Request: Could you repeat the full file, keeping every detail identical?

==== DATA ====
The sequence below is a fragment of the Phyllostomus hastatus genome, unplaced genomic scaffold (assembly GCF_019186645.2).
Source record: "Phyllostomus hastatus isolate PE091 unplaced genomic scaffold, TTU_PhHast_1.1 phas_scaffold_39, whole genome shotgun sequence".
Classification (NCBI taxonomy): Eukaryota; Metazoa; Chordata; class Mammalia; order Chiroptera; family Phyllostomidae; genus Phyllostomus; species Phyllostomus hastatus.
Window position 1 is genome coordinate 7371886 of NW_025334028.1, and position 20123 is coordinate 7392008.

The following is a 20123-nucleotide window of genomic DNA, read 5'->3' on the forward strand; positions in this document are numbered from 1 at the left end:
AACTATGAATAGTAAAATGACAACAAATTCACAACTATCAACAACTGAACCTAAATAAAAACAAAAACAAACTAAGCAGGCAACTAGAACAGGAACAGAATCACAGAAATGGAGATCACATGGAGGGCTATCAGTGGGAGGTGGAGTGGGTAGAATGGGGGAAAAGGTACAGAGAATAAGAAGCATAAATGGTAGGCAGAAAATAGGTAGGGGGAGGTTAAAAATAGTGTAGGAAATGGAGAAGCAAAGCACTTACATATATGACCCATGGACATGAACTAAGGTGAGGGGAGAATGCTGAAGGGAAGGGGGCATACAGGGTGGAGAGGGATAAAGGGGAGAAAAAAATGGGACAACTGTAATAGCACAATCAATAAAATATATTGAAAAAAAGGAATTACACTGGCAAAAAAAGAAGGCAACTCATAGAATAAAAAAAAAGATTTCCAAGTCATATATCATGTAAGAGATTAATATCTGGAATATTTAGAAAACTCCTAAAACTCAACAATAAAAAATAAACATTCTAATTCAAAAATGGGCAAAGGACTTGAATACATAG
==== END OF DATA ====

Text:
The sequence below is a fragment of the Phyllostomus hastatus genome, unplaced genomic scaffold (assembly GCF_019186645.2).
Source record: "Phyllostomus hastatus isolate PE091 unplaced genomic scaffold, TTU_PhHast_1.1 phas_scaffold_39, whole genome shotgun sequence".
Classification (NCBI taxonomy): Eukaryota; Metazoa; Chordata; class Mammalia; order Chiroptera; family Phyllostomidae; genus Phyllostomus; species Phyllostomus hastatus.
Window position 1 is genome coordinate 7371886 of NW_025334028.1, and position 20123 is coordinate 7392008.

The following is a 20123-nucleotide window of genomic DNA, read 5'->3' on the forward strand; positions in this document are numbered from 1 at the left end:
AACTATGAATAGTAAAATGACAACAAATTCACAACTATCAACAACTGAACCTAAATAAAAACAAAAACAAACTAAGCAGGCAACTAGAACAGGAACAGAATCACAGAAATGGAGATCACATGGAGGGCTATCAGTGGGAGGTGGAGTGGGTAGAATGGGGGAAAAGGTACAGAGAATAAGAAGCATAAATGGTAGGCAGAAAATAGGTAGGGGGAGGTTAAAAATAGTGTAGGAAATGGAGAAGCAAAGCACTTACATATATGACCCATGGACATGAACTAAGGTGAGGGGAGAATGCTGAAGGGAAGGGGGCATACAGGGTGGAGAGGGATAAAGGGGAGAAAAAAATGGGACAACTGTAATAGCACAATCAATAAAATATATTGAAAAAAAGGAATTACACTGGCAAAAAAAGAAGGCAACTCATAGAATAAAAAAAAAGATTTCCAAGTCATATATCATGTAAGAGATTAATATCTGGAATATTTAGAAAACTCCTAAAACTCAACAATAAAAAATAAACATTCTAATTCAAAAATGGGCAAAGGACTTGAATACATAG